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Piston Travel

We have now seen that in a closed hydraulic braking system we can state that:

  • You can increase the FORCE at the caliper by increasing the size of the caliper piston surface area.
  • You can decrease the FORCE at the caliper by decreasing the size of the caliper piston surface area.
  • PRESSURE is constant within the system. If you put 200psi into the system you will get 200psi out of the system - only the FORCE can be altered within the system.

The only way therefore to increase the performance of your braking system is by instigating one or more of the options outlined below:

  • Change the rubber hoses for stainless steel braided hoses. This will mean that minimal swell in the hose will translate into maximising the travel of the slave cylinder ( caliper ) and also constant FORCE being exerted at the caliper.
  • Decrease the surface area of the master cylinder piston to increase FORCE at the caliper.
  • Increase the PRESSURE going into the system by replacing the master cylinder.

The only trouble is the effect the last two items will have on the distance the caliper will move within the system. If you can imagine that the master cylinder has a surface area of 1" and we can move it forward 1" by squeezing the lever and produce 1000 psi then the volume of brake fluid which will move will therefore be 1 cubic inch.

If we then imagine that the caliper has a surface area of 2 square inches we can see that:

  • The PRESSURE on the master cylinder will be 1000 psi.
  • The PRESSURE on the caliper will be 1000 psi.
  • The FORCE at the master cylinder will be 1000 lb.
  • The FORCE at the caliper will be 2000 lb.
  • The DISTANCE the master cylinder piston will travel is 1".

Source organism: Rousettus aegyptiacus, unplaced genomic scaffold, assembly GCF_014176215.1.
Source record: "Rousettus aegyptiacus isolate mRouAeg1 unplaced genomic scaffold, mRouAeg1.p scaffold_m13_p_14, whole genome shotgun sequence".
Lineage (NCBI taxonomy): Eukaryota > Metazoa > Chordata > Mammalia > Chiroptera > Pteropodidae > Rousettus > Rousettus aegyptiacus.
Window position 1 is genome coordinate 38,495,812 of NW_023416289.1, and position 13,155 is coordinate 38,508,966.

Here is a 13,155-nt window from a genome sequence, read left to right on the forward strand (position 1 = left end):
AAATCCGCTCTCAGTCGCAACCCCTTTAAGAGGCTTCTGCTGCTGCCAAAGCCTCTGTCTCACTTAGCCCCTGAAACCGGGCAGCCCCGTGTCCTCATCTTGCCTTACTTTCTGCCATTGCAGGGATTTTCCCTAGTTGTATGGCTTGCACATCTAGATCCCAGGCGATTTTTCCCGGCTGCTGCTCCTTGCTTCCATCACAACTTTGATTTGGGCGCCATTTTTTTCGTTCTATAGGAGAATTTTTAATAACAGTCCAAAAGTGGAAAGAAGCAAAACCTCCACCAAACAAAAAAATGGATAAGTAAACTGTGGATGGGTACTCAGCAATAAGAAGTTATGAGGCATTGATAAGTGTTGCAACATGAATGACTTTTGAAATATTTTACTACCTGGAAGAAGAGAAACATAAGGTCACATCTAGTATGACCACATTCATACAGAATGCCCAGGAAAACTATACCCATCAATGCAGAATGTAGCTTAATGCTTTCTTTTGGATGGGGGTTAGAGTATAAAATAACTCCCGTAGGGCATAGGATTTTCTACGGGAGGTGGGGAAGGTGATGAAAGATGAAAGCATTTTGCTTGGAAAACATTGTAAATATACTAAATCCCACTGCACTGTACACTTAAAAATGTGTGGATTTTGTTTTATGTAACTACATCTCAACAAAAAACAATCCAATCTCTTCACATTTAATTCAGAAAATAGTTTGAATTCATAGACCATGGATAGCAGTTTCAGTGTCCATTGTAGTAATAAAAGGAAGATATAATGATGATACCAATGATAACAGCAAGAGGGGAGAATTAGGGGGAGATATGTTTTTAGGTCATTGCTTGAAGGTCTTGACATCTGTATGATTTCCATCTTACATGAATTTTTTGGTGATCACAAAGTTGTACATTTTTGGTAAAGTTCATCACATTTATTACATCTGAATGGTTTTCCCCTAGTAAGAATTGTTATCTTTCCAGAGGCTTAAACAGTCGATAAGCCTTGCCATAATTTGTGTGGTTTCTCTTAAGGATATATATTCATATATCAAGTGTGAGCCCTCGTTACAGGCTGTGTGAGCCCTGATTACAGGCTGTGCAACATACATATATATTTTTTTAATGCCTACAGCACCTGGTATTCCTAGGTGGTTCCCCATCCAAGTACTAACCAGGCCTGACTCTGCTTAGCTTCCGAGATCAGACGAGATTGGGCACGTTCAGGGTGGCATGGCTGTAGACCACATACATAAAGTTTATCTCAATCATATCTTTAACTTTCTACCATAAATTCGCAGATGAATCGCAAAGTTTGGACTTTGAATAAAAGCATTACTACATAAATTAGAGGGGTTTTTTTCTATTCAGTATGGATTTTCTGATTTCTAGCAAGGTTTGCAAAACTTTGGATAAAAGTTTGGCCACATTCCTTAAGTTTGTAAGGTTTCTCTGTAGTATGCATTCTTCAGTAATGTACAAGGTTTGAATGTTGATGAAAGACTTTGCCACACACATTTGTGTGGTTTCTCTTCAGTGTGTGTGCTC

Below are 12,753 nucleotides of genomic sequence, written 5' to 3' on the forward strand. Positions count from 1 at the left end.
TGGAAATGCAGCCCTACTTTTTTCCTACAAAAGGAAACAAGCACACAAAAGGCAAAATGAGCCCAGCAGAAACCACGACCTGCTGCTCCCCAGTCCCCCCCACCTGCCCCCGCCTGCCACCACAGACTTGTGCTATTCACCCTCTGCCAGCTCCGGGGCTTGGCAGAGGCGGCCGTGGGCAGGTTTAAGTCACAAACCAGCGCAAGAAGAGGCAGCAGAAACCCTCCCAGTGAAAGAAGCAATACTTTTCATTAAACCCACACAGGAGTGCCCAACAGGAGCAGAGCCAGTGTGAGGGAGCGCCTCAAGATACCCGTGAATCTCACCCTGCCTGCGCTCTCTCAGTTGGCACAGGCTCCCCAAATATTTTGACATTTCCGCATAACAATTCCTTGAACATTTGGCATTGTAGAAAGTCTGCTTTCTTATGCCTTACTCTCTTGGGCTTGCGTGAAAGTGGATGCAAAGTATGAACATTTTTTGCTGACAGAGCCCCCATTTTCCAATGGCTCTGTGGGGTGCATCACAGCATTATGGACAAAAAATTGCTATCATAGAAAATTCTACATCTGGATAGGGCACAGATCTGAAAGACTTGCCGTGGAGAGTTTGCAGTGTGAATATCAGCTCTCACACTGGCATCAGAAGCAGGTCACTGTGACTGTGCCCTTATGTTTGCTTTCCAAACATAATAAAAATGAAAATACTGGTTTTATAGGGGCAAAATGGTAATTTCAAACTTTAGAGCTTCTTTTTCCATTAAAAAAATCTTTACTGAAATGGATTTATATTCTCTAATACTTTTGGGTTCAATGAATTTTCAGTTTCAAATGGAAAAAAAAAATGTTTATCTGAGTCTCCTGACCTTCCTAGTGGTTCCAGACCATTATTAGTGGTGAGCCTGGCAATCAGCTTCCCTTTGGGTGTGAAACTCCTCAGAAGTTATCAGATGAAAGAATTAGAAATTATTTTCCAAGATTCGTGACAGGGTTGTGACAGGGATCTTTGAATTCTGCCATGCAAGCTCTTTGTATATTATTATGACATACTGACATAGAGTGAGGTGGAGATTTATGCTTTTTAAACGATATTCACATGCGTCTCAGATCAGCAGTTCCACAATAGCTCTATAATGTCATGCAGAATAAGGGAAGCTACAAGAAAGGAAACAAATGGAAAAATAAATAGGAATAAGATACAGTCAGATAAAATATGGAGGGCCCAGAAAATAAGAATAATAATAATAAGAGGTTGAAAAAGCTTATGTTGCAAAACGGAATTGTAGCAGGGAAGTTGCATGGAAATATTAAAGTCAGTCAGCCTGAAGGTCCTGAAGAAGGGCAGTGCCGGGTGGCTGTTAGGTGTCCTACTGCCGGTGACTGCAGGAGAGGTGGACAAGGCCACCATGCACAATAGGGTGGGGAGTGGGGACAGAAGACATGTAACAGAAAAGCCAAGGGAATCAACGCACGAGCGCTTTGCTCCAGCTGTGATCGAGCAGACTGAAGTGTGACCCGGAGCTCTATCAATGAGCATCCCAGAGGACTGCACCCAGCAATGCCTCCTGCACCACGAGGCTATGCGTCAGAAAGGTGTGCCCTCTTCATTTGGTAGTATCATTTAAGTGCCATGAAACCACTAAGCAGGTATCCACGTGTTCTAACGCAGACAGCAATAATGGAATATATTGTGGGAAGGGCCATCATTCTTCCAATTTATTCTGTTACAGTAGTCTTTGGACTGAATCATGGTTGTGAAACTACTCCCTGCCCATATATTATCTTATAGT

• The DISTANCE the caliper piston will move will be 1/2".

This principle is basically seen when you have a small cup and a large bowl in a bath of water. If you push the cup down a smaller amount of fluid is displaced meaning the bowl will travel only a small distance upwards. However if you push the bowl down into the water a larger amount of water is displaced and the cup moves a great deal further upwards. A brake system is the same as this with the exception that the bath is an open system (the fluid within it can move upwards as well) where as the brake system is a closed system in which only the two pistons are able to move.

This is why some manufacturers offer a master cylinder with adjustable ratio (piston surface area) and adjustable length (distance lever travels and distance piston travels) for example AP Racing. These superior master cylinders allow fine adjustments to be made so that the rider can quickly change:

  • The quantity of fluid moved at the master cylinder to directly increase or decrease the amount of fluid movement at the caliper.
  • The surface area of the piston to directly increase or decrease the psi produced by the master cylinder.

Brake Doctor Index

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